Question: How To Interface With Ncbi Nucleotide Using Bioinformatics Tools?
1
gravatar for leonardo
5.7 years ago by
leonardo40
leonardo40 wrote:

I am trying to compile a list of known peptide hormones and neuropeptides from sequences deposited into NCBI's Genbank and in Nucleotide databases. I am looking to extract peptide sequences of the entire coding region, as well as the sequences of the signal peptide and mature peptide(s).

I could do this manually with only a few dozen genes at the moment; however, I know there are in excess of 100, possibly as much as ~500 total genes of interest. If I compile a list of genes, is there already a program or workflow to batch extract this information from NCBI? Are there resources you can link for me so I may get started?

Here's an example. GenBank contains the complete coding sequence (mRNA) for the INS gene, encoding for proinsulin, which is the pre-cursor to insulin (active hormone). On that GenBank page are a number of "features" of that sequence. The CDS is the full product of the INS gene, composed of the signal peptide and the mature peptide. I would like to extract these three features.

ncbi nucleotide general • 2.0k views
ADD COMMENTlink modified 5.7 years ago • written 5.7 years ago by leonardo40
2
gravatar for David Westergaard
5.7 years ago by
Copenhagen, Denmark
David Westergaard1.4k wrote:

Could you give an example of such an entry? I am not sure if NCBI Nucleotide or Genbank stores this kind of information in a format that is easily retrieved programatically.

On the other hand, if they're known gene products from model organisms, you might have more luck with Uniprot.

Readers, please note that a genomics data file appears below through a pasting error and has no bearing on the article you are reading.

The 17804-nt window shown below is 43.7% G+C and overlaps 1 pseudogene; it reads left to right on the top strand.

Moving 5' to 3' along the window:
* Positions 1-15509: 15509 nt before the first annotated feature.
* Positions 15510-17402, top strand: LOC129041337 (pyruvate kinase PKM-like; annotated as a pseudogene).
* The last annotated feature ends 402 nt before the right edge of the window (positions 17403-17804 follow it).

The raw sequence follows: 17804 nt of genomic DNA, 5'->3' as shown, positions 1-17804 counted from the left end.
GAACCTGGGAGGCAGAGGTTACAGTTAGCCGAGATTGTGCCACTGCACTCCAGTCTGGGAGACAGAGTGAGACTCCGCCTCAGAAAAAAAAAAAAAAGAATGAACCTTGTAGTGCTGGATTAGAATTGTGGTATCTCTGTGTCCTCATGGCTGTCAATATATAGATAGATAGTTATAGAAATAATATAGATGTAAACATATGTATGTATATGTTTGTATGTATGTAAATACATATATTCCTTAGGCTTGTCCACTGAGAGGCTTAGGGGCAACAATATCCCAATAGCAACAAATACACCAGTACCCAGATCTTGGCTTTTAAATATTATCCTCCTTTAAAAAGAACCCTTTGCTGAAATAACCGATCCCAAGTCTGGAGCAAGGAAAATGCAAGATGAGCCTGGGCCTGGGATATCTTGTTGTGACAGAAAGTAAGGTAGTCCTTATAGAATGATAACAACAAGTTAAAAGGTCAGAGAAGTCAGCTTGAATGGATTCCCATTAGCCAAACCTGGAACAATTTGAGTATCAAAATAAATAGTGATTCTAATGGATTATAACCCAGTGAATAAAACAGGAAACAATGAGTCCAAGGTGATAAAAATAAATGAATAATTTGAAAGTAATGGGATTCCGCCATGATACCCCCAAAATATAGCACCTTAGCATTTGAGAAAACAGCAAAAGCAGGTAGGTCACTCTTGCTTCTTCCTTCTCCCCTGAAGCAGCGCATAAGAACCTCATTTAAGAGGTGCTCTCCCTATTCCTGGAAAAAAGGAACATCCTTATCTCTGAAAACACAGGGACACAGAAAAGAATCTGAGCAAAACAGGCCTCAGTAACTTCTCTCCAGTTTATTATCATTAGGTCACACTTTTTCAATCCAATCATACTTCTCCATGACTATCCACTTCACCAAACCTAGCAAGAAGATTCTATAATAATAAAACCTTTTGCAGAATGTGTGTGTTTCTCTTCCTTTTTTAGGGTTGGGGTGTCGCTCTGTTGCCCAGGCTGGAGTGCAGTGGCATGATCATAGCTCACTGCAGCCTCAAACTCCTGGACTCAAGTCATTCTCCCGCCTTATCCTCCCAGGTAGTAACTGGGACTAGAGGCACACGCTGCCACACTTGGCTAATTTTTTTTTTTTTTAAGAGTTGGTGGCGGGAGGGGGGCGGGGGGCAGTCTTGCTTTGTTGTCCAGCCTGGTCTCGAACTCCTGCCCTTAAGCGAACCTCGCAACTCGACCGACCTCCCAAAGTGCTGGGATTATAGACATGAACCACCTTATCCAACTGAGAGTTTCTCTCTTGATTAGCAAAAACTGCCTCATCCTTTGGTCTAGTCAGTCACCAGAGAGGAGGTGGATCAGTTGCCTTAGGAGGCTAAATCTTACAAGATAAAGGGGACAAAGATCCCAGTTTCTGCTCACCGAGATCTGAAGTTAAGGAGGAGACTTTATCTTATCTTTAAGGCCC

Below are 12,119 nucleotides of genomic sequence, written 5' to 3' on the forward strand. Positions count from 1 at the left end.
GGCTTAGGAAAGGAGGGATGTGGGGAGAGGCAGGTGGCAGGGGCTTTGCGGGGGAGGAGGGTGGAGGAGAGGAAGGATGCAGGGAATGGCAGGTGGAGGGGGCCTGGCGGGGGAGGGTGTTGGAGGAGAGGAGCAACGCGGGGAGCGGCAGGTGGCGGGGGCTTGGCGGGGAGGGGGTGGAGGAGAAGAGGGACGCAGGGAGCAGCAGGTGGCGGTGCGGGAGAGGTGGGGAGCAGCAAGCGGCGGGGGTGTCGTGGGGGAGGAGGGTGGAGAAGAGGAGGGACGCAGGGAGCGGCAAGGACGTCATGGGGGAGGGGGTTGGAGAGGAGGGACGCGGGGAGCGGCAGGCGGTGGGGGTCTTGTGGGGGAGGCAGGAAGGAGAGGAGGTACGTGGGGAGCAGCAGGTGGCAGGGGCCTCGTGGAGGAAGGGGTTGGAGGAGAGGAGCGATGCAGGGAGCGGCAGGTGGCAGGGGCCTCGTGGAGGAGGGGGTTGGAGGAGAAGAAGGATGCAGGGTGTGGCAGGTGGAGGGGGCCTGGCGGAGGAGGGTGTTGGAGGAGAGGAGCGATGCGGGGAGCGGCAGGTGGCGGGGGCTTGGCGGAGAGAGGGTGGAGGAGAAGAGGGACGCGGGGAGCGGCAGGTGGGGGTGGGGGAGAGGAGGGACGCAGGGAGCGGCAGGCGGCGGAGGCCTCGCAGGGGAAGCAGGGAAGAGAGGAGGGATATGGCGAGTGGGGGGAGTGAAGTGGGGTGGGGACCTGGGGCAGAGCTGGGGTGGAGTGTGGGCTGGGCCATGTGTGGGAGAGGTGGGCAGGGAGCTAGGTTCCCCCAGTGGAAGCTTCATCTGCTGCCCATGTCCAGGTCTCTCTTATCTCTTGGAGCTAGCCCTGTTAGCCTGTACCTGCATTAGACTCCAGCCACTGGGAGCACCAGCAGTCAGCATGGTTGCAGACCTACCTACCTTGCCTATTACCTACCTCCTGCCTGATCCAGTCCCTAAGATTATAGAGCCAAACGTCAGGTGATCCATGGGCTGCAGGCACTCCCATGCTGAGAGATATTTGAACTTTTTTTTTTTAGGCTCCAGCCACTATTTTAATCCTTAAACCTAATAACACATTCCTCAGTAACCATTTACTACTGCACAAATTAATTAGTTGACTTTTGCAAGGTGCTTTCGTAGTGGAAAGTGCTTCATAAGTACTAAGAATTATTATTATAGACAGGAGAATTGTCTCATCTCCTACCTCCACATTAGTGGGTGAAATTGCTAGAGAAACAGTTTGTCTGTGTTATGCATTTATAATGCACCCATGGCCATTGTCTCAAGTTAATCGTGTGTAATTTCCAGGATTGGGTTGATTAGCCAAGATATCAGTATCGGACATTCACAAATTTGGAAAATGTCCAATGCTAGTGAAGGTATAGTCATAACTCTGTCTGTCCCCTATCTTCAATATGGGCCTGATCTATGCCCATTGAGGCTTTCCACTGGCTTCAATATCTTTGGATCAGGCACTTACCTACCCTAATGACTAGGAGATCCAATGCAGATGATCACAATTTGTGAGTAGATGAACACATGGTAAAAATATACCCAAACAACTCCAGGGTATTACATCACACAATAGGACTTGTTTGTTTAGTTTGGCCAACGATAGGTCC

For instance, for Neuropeptide S, you can go to http://www.uniprot.org/uniprot/P0C0P6. Programitically, you can use http://www.uniprot.org/uniprot/P0C0P6.gff to retrieve features, and http://www.uniprot.org/uniprot/P0C0P6.fasta to get the full peptide sequence.

I believe some signal peptides are manually annotated, and others are predicted using a combination of tools, such as SignalP and TargetP. Predicted ones are marked as potential. You can read more about that at the Uniprot help page.

Edit:

Using NCBI Eutilz, you can get the XML for each gene. To get the internal identifier, use esearch

http://eutils.ncbi.nlm.nih.gov/entrez/eutils/esearch.fcgi?db=nucleotide&term= HUMINS01

That'll give you a list of IDs for your search. In this case, the ID is 186429. Depending on your search term, you'll get between 0 and 20 IDs, unless you set the attribute &retmax=<some number="">. Use the IDs for to fetch a XML file for each entry:

http://eutils.ncbi.nlm.nih.gov/entrez/eutils/efetch.fcgi?db=nucleotide&id=186429&rettype=native&retmode=xml

Use whatever you fancy to parse the XML. What you're you most likely interested in is the "Seq-feat" blocks. These contains the "Prot-ref_processed" node which can take the value of "signal-peptide", "mature" and possibly more. I don't know if the vocabulary is controlled. Further, from this node you can also extract the "Seq-interval". Note that the internval is zero-indexed, and based off the sequence itself, and not the chromosomal location.

ADD COMMENTlink modified 5.7 years ago • written 5.7 years ago by David Westergaard1.4k

I added an example, and your comment was instructive. I did not know much about the UniProt database. I was able to get most of the information I needed from this search.

ADD REPLYlink written 5.7 years ago by leonardo40

I edited my reply with a NCBI solution as well.

ADD REPLYlink written 5.7 years ago by David Westergaard1.4k

Thanks for the edit. I've accepted your answer. :)

ADD REPLYlink written 5.7 years ago by leonardo40
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